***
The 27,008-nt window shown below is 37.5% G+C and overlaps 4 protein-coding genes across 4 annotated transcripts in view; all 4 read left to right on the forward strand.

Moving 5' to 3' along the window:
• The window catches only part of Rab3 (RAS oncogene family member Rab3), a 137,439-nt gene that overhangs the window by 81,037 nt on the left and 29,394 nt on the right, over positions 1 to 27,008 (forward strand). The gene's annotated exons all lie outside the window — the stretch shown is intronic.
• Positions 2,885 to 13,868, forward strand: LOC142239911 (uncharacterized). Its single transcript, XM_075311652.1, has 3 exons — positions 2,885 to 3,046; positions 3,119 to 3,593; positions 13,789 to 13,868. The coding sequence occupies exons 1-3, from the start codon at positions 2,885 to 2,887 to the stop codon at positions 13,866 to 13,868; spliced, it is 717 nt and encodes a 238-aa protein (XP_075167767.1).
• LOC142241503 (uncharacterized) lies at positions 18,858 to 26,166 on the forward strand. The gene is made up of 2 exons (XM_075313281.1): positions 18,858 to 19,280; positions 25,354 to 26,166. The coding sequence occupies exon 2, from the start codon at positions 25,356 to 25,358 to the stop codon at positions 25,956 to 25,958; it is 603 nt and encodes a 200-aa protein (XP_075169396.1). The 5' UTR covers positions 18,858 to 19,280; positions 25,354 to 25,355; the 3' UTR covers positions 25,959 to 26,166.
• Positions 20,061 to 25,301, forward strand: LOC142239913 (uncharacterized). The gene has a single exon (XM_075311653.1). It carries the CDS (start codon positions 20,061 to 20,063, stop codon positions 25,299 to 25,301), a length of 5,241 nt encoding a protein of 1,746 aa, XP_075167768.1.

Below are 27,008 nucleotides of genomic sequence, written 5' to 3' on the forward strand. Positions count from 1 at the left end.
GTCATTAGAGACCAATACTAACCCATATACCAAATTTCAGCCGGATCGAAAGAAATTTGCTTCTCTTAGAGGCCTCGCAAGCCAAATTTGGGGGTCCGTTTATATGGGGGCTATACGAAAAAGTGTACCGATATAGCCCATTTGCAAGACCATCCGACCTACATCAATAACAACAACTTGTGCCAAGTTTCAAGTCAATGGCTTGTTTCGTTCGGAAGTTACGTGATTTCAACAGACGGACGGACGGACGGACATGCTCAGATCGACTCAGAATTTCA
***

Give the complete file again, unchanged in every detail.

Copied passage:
The 27,008-nt window shown below is 37.5% G+C and overlaps 4 protein-coding genes across 4 annotated transcripts in view; all 4 read left to right on the forward strand.

Moving 5' to 3' along the window:
• The window catches only part of Rab3 (RAS oncogene family member Rab3), a 137,439-nt gene that overhangs the window by 81,037 nt on the left and 29,394 nt on the right, over positions 1 to 27,008 (forward strand). The gene's annotated exons all lie outside the window — the stretch shown is intronic.
• Positions 2,885 to 13,868, forward strand: LOC142239911 (uncharacterized). Its single transcript, XM_075311652.1, has 3 exons — positions 2,885 to 3,046; positions 3,119 to 3,593; positions 13,789 to 13,868. The coding sequence occupies exons 1-3, from the start codon at positions 2,885 to 2,887 to the stop codon at positions 13,866 to 13,868; spliced, it is 717 nt and encodes a 238-aa protein (XP_075167767.1).
• LOC142241503 (uncharacterized) lies at positions 18,858 to 26,166 on the forward strand. The gene is made up of 2 exons (XM_075313281.1): positions 18,858 to 19,280; positions 25,354 to 26,166. The coding sequence occupies exon 2, from the start codon at positions 25,356 to 25,358 to the stop codon at positions 25,956 to 25,958; it is 603 nt and encodes a 200-aa protein (XP_075169396.1). The 5' UTR covers positions 18,858 to 19,280; positions 25,354 to 25,355; the 3' UTR covers positions 25,959 to 26,166.
• Positions 20,061 to 25,301, forward strand: LOC142239913 (uncharacterized). The gene has a single exon (XM_075311653.1). It carries the CDS (start codon positions 20,061 to 20,063, stop codon positions 25,299 to 25,301), a length of 5,241 nt encoding a protein of 1,746 aa, XP_075167768.1.

Below are 27,008 nucleotides of genomic sequence, written 5' to 3' on the forward strand. Positions count from 1 at the left end.
GTCATTAGAGACCAATACTAACCCATATACCAAATTTCAGCCGGATCGAAAGAAATTTGCTTCTCTTAGAGGCCTCGCAAGCCAAATTTGGGGGTCCGTTTATATGGGGGCTATACGAAAAAGTGTACCGATATAGCCCATTTGCAAGACCATCCGACCTACATCAATAACAACAACTTGTGCCAAGTTTCAAGTCAATGGCTTGTTTCGTTCGGAAGTTACGTGATTTCAACAGACGGACGGACGGACGGACATGCTCAGATCGACTCAGAATTTCA